• Commonly caused by meningococcal bacteria
  • Also caused by
  • Hemophilus influenza type B (Vaccine available)
  • Pneumococcal bacteria
  • Bacteria spread from an infection elsewhere in
    the body
  • Commonly spread by droplets from nose or throat
  • Sharing items puts at risk
  • Generally no risk with normal contact

128
Meningitis
  • Treatment?
  • If bacterial, antibiotics started immediately
  • Rest
  • Fluids
  • Nutrition
  • Control fever
  • (No Aspirin for children Reyes syndrome)
  • Control pain
  • Dim light

129
Multiple Sclerosis
  • What is it?
  • An immune attack on the myelin sheaths cause
    improper transferring of impulses
  • Causes problems with movement, eyesight, and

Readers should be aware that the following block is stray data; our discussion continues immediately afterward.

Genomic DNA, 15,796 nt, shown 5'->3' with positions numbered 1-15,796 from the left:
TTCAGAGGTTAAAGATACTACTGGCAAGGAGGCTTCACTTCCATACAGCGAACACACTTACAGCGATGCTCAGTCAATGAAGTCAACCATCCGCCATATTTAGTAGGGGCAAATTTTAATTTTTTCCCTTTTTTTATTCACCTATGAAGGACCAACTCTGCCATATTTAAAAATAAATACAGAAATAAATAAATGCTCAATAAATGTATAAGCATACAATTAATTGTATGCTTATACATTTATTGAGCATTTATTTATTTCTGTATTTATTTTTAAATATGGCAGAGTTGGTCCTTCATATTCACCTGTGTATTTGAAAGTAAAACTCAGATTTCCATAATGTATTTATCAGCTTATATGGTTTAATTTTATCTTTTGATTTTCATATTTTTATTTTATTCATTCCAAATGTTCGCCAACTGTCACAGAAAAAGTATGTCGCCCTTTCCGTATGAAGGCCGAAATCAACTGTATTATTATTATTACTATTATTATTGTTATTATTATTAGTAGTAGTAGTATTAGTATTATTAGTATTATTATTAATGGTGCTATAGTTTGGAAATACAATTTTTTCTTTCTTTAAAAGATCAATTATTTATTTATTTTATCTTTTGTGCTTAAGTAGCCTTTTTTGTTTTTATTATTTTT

sensation.
  • There are many different forms of MS, affecting
    each person differently.
  • The course of the disease varies greatly in that
    the initial onset can be gradual over weeks,
    months, or years, or it may occur within minutes
    or hours.
  • The common duration of MS is approximately 30
    years.

130
MS
  • 4 clinical courses of disease
  • Relapsing - remitting
  • Primary - progressive
  • Secondary - progressive
  • Progressive - relapsing

131
Relapsing - remitting
  • 85 of all cases of MS
  • Involves clearly defined flare ups when
    neurological function is further impaired
  • These episodes are followed by a recovery period
    ( remission ) during which no disease worsening
    occurs

132
Primary - progressive
  • These patients suffer a slow deterioration of
    neurological function
  • No remission period
  • Rare _at_ approximately 10 of MS patients

133
Secondary - progressive
  • These patients suffer a period of relapse -
    remission followed by steady deterioration
  • 50 of patients with relapsing - remission
    develop this for within 10 yrs of diagnosis

134
Progressive - relapsing